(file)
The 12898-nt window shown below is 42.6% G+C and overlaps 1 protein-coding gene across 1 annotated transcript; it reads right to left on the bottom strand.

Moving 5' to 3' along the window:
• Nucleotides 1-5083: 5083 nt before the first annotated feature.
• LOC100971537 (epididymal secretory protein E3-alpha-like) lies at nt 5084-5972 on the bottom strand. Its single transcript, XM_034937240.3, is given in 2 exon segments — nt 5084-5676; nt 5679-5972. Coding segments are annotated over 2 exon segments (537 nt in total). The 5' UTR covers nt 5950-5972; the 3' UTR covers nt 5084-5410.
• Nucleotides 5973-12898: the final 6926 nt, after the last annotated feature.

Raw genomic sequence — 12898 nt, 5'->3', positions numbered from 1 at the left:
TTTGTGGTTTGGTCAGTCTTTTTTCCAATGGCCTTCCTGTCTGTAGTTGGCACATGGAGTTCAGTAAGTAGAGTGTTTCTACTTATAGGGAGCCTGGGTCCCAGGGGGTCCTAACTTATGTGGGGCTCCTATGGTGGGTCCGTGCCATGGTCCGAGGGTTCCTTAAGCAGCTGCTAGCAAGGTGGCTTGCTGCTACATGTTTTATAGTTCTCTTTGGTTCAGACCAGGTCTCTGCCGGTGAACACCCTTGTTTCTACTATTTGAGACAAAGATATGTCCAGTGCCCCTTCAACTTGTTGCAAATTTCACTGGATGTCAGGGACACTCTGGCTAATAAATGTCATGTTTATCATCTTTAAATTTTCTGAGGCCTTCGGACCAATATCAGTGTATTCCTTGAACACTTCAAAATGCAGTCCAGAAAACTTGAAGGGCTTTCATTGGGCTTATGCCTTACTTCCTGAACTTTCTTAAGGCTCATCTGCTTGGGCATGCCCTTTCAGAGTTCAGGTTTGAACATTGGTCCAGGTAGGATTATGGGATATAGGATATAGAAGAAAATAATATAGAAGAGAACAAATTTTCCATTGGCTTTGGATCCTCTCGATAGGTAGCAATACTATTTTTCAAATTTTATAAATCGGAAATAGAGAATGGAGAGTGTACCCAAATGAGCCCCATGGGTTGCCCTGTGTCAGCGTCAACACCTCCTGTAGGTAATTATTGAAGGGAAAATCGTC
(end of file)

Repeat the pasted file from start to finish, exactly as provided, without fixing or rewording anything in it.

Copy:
The 12898-nt window shown below is 42.6% G+C and overlaps 1 protein-coding gene across 1 annotated transcript; it reads right to left on the bottom strand.

Moving 5' to 3' along the window:
• Nucleotides 1-5083: 5083 nt before the first annotated feature.
• LOC100971537 (epididymal secretory protein E3-alpha-like) lies at nt 5084-5972 on the bottom strand. Its single transcript, XM_034937240.3, is given in 2 exon segments — nt 5084-5676; nt 5679-5972. Coding segments are annotated over 2 exon segments (537 nt in total). The 5' UTR covers nt 5950-5972; the 3' UTR covers nt 5084-5410.
• Nucleotides 5973-12898: the final 6926 nt, after the last annotated feature.

Raw genomic sequence — 12898 nt, 5'->3', positions numbered from 1 at the left:
TTTGTGGTTTGGTCAGTCTTTTTTCCAATGGCCTTCCTGTCTGTAGTTGGCACATGGAGTTCAGTAAGTAGAGTGTTTCTACTTATAGGGAGCCTGGGTCCCAGGGGGTCCTAACTTATGTGGGGCTCCTATGGTGGGTCCGTGCCATGGTCCGAGGGTTCCTTAAGCAGCTGCTAGCAAGGTGGCTTGCTGCTACATGTTTTATAGTTCTCTTTGGTTCAGACCAGGTCTCTGCCGGTGAACACCCTTGTTTCTACTATTTGAGACAAAGATATGTCCAGTGCCCCTTCAACTTGTTGCAAATTTCACTGGATGTCAGGGACACTCTGGCTAATAAATGTCATGTTTATCATCTTTAAATTTTCTGAGGCCTTCGGACCAATATCAGTGTATTCCTTGAACACTTCAAAATGCAGTCCAGAAAACTTGAAGGGCTTTCATTGGGCTTATGCCTTACTTCCTGAACTTTCTTAAGGCTCATCTGCTTGGGCATGCCCTTTCAGAGTTCAGGTTTGAACATTGGTCCAGGTAGGATTATGGGATATAGGATATAGAAGAAAATAATATAGAAGAGAACAAATTTTCCATTGGCTTTGGATCCTCTCGATAGGTAGCAATACTATTTTTCAAATTTTATAAATCGGAAATAGAGAATGGAGAGTGTACCCAAATGAGCCCCATGGGTTGCCCTGTGTCAGCGTCAACACCTCCTGTAGGTAATTATTGAAGGGAAAATCGTC